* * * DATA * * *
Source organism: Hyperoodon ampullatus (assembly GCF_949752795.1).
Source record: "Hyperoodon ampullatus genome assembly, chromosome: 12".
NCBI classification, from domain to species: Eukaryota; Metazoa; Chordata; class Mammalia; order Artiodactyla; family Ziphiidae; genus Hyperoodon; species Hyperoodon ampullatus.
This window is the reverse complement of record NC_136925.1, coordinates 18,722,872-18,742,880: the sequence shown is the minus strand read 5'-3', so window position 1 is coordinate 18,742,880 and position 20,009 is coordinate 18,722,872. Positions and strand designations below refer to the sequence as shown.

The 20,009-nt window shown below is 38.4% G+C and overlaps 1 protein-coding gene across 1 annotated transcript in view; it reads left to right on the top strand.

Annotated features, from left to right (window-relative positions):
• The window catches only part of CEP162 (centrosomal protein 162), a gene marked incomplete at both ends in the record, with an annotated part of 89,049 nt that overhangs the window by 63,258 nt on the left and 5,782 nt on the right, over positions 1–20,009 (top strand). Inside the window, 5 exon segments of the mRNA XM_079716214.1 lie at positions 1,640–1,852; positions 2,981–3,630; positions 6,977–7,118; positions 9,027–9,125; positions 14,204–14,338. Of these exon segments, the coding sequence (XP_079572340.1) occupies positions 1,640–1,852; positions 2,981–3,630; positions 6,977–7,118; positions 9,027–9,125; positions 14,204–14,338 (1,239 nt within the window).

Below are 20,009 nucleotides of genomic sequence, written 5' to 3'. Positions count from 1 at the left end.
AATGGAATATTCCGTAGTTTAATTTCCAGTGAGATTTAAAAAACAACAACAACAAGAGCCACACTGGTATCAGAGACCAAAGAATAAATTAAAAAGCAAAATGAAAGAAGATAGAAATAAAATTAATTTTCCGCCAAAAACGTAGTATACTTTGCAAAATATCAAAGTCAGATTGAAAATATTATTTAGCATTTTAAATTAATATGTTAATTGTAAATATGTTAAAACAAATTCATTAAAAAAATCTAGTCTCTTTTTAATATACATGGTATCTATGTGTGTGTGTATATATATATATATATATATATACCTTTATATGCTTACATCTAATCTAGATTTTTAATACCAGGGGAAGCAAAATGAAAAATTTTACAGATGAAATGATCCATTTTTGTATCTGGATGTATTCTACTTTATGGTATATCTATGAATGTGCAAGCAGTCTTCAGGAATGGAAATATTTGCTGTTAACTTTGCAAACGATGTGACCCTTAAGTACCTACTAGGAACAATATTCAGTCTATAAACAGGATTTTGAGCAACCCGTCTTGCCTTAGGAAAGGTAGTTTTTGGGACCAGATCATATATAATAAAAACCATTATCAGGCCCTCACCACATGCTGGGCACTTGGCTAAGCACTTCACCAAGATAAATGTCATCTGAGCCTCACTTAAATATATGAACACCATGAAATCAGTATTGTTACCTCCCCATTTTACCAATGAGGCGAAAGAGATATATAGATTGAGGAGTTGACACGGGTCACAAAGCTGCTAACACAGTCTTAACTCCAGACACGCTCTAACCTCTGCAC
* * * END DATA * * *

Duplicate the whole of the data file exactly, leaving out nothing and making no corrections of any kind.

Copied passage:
Source organism: Hyperoodon ampullatus (assembly GCF_949752795.1).
Source record: "Hyperoodon ampullatus genome assembly, chromosome: 12".
NCBI classification, from domain to species: Eukaryota; Metazoa; Chordata; class Mammalia; order Artiodactyla; family Ziphiidae; genus Hyperoodon; species Hyperoodon ampullatus.
This window is the reverse complement of record NC_136925.1, coordinates 18,722,872-18,742,880: the sequence shown is the minus strand read 5'-3', so window position 1 is coordinate 18,742,880 and position 20,009 is coordinate 18,722,872. Positions and strand designations below refer to the sequence as shown.

The 20,009-nt window shown below is 38.4% G+C and overlaps 1 protein-coding gene across 1 annotated transcript in view; it reads left to right on the top strand.

Annotated features, from left to right (window-relative positions):
• The window catches only part of CEP162 (centrosomal protein 162), a gene marked incomplete at both ends in the record, with an annotated part of 89,049 nt that overhangs the window by 63,258 nt on the left and 5,782 nt on the right, over positions 1–20,009 (top strand). Inside the window, 5 exon segments of the mRNA XM_079716214.1 lie at positions 1,640–1,852; positions 2,981–3,630; positions 6,977–7,118; positions 9,027–9,125; positions 14,204–14,338. Of these exon segments, the coding sequence (XP_079572340.1) occupies positions 1,640–1,852; positions 2,981–3,630; positions 6,977–7,118; positions 9,027–9,125; positions 14,204–14,338 (1,239 nt within the window).

Below are 20,009 nucleotides of genomic sequence, written 5' to 3'. Positions count from 1 at the left end.
AATGGAATATTCCGTAGTTTAATTTCCAGTGAGATTTAAAAAACAACAACAACAAGAGCCACACTGGTATCAGAGACCAAAGAATAAATTAAAAAGCAAAATGAAAGAAGATAGAAATAAAATTAATTTTCCGCCAAAAACGTAGTATACTTTGCAAAATATCAAAGTCAGATTGAAAATATTATTTAGCATTTTAAATTAATATGTTAATTGTAAATATGTTAAAACAAATTCATTAAAAAAATCTAGTCTCTTTTTAATATACATGGTATCTATGTGTGTGTGTATATATATATATATATATATATACCTTTATATGCTTACATCTAATCTAGATTTTTAATACCAGGGGAAGCAAAATGAAAAATTTTACAGATGAAATGATCCATTTTTGTATCTGGATGTATTCTACTTTATGGTATATCTATGAATGTGCAAGCAGTCTTCAGGAATGGAAATATTTGCTGTTAACTTTGCAAACGATGTGACCCTTAAGTACCTACTAGGAACAATATTCAGTCTATAAACAGGATTTTGAGCAACCCGTCTTGCCTTAGGAAAGGTAGTTTTTGGGACCAGATCATATATAATAAAAACCATTATCAGGCCCTCACCACATGCTGGGCACTTGGCTAAGCACTTCACCAAGATAAATGTCATCTGAGCCTCACTTAAATATATGAACACCATGAAATCAGTATTGTTACCTCCCCATTTTACCAATGAGGCGAAAGAGATATATAGATTGAGGAGTTGACACGGGTCACAAAGCTGCTAACACAGTCTTAACTCCAGACACGCTCTAACCTCTGCAC